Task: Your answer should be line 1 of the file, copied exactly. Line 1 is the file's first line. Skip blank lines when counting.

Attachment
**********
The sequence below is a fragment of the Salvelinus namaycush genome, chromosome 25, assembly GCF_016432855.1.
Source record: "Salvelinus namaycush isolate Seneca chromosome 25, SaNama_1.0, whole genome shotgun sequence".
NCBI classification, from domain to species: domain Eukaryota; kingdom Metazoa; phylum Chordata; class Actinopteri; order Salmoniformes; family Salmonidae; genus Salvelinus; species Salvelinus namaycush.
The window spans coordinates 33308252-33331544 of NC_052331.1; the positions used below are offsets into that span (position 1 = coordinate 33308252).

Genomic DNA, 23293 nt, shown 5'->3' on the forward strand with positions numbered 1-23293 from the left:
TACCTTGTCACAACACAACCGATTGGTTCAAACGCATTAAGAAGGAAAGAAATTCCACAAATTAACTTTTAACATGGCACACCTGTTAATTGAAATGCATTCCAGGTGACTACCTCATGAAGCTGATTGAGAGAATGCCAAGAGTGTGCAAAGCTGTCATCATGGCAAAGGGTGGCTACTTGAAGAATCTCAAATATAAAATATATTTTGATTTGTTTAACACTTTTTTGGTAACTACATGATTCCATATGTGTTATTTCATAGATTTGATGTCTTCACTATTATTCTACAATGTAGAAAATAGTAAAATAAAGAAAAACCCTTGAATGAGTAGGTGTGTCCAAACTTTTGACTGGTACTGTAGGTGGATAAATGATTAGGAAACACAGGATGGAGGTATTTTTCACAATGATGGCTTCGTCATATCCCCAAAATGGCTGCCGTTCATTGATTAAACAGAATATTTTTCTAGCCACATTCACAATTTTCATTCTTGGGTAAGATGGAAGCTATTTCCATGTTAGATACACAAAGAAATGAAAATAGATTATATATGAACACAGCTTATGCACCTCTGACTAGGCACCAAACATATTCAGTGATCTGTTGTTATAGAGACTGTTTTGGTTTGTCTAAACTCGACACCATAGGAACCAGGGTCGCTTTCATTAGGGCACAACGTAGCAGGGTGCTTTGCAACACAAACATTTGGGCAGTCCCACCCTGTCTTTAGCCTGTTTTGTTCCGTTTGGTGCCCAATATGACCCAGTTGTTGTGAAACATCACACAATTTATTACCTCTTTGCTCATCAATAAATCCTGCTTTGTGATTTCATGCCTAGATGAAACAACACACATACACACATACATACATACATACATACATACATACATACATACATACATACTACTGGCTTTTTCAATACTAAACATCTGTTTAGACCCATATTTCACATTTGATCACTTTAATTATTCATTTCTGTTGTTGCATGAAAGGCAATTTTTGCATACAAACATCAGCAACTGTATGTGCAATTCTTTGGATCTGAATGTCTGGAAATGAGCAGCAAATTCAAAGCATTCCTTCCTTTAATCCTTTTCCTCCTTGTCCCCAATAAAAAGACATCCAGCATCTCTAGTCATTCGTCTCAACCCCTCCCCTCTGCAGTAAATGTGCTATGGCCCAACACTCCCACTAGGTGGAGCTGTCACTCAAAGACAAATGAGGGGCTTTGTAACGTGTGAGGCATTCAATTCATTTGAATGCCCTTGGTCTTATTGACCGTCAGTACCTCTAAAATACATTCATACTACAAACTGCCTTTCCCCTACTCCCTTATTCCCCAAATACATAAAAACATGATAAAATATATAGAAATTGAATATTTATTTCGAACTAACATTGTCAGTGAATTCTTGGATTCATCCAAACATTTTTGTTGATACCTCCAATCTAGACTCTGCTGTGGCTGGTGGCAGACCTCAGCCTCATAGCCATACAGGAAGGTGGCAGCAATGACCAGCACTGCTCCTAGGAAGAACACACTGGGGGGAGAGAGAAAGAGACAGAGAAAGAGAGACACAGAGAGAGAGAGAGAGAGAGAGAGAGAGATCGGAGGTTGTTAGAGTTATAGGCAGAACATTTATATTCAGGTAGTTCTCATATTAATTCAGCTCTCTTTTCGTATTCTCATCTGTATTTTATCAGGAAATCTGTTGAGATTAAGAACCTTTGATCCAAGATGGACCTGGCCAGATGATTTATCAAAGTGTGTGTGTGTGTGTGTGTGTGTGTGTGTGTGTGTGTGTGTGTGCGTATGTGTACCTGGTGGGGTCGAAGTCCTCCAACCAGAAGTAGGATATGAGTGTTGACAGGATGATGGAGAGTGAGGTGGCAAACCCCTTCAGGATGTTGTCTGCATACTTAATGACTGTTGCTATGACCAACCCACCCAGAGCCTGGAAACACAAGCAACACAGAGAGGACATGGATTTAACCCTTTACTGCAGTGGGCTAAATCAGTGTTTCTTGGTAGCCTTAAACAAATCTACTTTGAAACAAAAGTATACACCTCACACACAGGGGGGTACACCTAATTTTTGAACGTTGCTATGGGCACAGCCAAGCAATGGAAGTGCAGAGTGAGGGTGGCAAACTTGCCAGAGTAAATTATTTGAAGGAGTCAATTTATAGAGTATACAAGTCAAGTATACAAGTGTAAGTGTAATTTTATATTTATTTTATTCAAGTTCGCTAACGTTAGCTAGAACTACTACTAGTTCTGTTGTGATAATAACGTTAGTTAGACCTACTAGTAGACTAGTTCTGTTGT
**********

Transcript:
The sequence below is a fragment of the Salvelinus namaycush genome, chromosome 25, assembly GCF_016432855.1.